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Arctic Views of Snowy Owls From Barrow, AK

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July 28, 2014

Return of the Pileated Woodpecker

We haven't seen the Pileated Woodpecker for a while and now it returns to load up on suet. For more information on one of the most striking and largest woodpeckers in North America check out For more information on Blue Jays check out Click 'More...' for information on the feeders and feed. Details regarding the large cage feeder can be found here 

July 27, 2014

E3 has Bandages Removed

Almost six weeks after injury, E3's bandage was able to be removed by the veterinarians at the Janet L. Swanson Wildlife Health Center. The good news is that E3 seems comfortable without the bandage and is holding his wing in a nearly perfect position. However, at this time, his wing has a limited range of motion. This is to be expected after being wrapped, and because of the callus and scar tissue that have formed around the break. E3 has been slowly stretching his wing at his own pace, which is great as this activity increases the flexibility of his joints. Without a return to a full range of motion in his injured wing, it less likely that E3 will be releasable, but he still has a way to go with rehabilitation before the veterinarians know what he will ultimately be capable of doing. E3 has been preening and rearranging the new feathers that grew in over the injury site and continues to be a good patient. Here is a picture of him just after his bandage was removed. 

July 23, 2014

Male Parent Delivers Lemming to Owlet, Female Parent Looks On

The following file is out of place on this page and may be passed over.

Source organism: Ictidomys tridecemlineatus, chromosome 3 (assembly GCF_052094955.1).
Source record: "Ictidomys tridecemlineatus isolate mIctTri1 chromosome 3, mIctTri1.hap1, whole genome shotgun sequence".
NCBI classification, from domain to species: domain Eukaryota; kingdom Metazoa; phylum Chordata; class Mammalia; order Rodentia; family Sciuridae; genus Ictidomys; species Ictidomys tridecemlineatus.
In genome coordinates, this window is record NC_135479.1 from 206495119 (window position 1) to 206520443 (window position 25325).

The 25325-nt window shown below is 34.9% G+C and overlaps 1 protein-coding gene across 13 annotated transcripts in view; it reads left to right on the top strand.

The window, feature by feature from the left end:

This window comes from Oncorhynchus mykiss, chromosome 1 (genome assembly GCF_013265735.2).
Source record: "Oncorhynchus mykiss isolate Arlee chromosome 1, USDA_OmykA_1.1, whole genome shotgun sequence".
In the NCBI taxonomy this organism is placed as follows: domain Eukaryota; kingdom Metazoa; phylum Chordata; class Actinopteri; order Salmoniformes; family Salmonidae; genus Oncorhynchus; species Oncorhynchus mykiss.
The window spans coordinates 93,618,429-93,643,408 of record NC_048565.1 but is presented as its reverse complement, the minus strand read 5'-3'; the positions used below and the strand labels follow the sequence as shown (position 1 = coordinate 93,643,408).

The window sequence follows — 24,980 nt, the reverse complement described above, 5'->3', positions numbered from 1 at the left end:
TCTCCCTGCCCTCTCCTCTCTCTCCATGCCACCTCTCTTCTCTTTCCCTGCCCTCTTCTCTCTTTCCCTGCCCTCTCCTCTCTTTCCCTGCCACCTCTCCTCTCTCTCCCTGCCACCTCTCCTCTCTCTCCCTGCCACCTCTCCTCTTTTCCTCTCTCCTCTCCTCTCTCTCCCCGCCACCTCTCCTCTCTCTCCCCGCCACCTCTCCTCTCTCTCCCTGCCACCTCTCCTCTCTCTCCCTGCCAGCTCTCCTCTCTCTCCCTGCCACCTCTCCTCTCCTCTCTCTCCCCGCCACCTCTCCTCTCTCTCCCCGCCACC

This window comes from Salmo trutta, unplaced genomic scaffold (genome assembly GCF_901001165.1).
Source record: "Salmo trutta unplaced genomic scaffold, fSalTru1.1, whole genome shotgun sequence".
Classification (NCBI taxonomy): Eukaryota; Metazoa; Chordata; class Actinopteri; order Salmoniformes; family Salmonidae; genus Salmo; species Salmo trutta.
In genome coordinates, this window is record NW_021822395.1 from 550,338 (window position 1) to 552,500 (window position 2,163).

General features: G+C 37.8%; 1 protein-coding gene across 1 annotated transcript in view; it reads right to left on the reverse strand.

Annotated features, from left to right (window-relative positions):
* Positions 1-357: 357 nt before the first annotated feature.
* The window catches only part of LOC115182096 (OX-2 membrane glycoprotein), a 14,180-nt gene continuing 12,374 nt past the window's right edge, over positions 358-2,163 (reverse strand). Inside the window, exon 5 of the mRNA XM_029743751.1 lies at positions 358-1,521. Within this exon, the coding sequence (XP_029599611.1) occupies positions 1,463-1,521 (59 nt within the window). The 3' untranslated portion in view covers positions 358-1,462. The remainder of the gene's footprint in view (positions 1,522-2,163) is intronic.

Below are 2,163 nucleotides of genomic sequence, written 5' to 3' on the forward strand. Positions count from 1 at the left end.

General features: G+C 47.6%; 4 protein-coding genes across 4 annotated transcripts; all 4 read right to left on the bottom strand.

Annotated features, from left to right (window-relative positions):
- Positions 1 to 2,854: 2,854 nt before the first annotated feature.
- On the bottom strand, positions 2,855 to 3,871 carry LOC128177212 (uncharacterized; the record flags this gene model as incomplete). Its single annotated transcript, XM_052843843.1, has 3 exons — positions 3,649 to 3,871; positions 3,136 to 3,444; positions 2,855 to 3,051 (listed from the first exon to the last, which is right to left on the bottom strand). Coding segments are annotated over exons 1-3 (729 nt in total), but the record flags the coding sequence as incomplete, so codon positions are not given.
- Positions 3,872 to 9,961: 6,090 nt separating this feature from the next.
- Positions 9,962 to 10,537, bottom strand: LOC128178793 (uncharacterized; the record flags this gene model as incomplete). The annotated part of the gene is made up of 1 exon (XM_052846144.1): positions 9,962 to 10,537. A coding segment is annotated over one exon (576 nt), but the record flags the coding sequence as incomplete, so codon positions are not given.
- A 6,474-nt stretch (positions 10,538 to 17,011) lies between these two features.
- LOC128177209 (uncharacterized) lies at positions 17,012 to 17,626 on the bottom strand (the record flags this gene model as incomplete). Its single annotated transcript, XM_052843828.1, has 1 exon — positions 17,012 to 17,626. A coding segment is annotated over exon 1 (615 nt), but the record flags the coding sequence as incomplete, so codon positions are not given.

Once the young leave the nest when they are about 25 days old, they are fed entirely by the parents for at least another five weeks. Here we see the almost entirely white male delivering a lemming. After around 5 weeks after leaving the nest the young can begin to hunt for themselves. They are probably partly fed for at least another week or two while they are still poor at hunting. As you can see this owlet still has some grey downy feathers. Spending a month on the ground close to the nest, their appearance changes quickly. Plumage around the eyes and beak turns lighter. Black and white speckled wing covert feathers become noticeable. You can see these feathers when the owlet stretches its wings. Flight and tail feathers grow daily. By the time they are six weeks old, the young start looking like adults with black speckles and some remaining downy plumage, mainly on the head. The tail feathers take longer to develop than the flight feathers. Once these are developed the young should be able to start flying.  

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